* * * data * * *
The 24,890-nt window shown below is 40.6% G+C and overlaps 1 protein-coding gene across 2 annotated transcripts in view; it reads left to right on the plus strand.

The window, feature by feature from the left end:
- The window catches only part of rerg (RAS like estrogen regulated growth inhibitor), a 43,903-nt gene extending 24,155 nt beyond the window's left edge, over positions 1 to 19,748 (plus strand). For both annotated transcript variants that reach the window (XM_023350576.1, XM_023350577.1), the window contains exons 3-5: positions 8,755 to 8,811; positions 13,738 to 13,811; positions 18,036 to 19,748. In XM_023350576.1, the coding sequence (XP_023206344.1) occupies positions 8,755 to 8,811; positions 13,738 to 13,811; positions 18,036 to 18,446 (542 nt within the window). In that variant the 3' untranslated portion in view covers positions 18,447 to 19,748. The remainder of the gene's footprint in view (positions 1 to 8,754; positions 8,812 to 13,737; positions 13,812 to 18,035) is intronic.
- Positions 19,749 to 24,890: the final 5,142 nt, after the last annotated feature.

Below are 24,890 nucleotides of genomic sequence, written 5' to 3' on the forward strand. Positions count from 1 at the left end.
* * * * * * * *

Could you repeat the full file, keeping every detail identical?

The 24,890-nt window shown below is 40.6% G+C and overlaps 1 protein-coding gene across 2 annotated transcripts in view; it reads left to right on the plus strand.

The window, feature by feature from the left end:
- The window catches only part of rerg (RAS like estrogen regulated growth inhibitor), a 43,903-nt gene extending 24,155 nt beyond the window's left edge, over positions 1 to 19,748 (plus strand). For both annotated transcript variants that reach the window (XM_023350576.1, XM_023350577.1), the window contains exons 3-5: positions 8,755 to 8,811; positions 13,738 to 13,811; positions 18,036 to 19,748. In XM_023350576.1, the coding sequence (XP_023206344.1) occupies positions 8,755 to 8,811; positions 13,738 to 13,811; positions 18,036 to 18,446 (542 nt within the window). In that variant the 3' untranslated portion in view covers positions 18,447 to 19,748. The remainder of the gene's footprint in view (positions 1 to 8,754; positions 8,812 to 13,737; positions 13,812 to 18,035) is intronic.
- Positions 19,749 to 24,890: the final 5,142 nt, after the last annotated feature.

Below are 24,890 nucleotides of genomic sequence, written 5' to 3' on the forward strand. Positions count from 1 at the left end.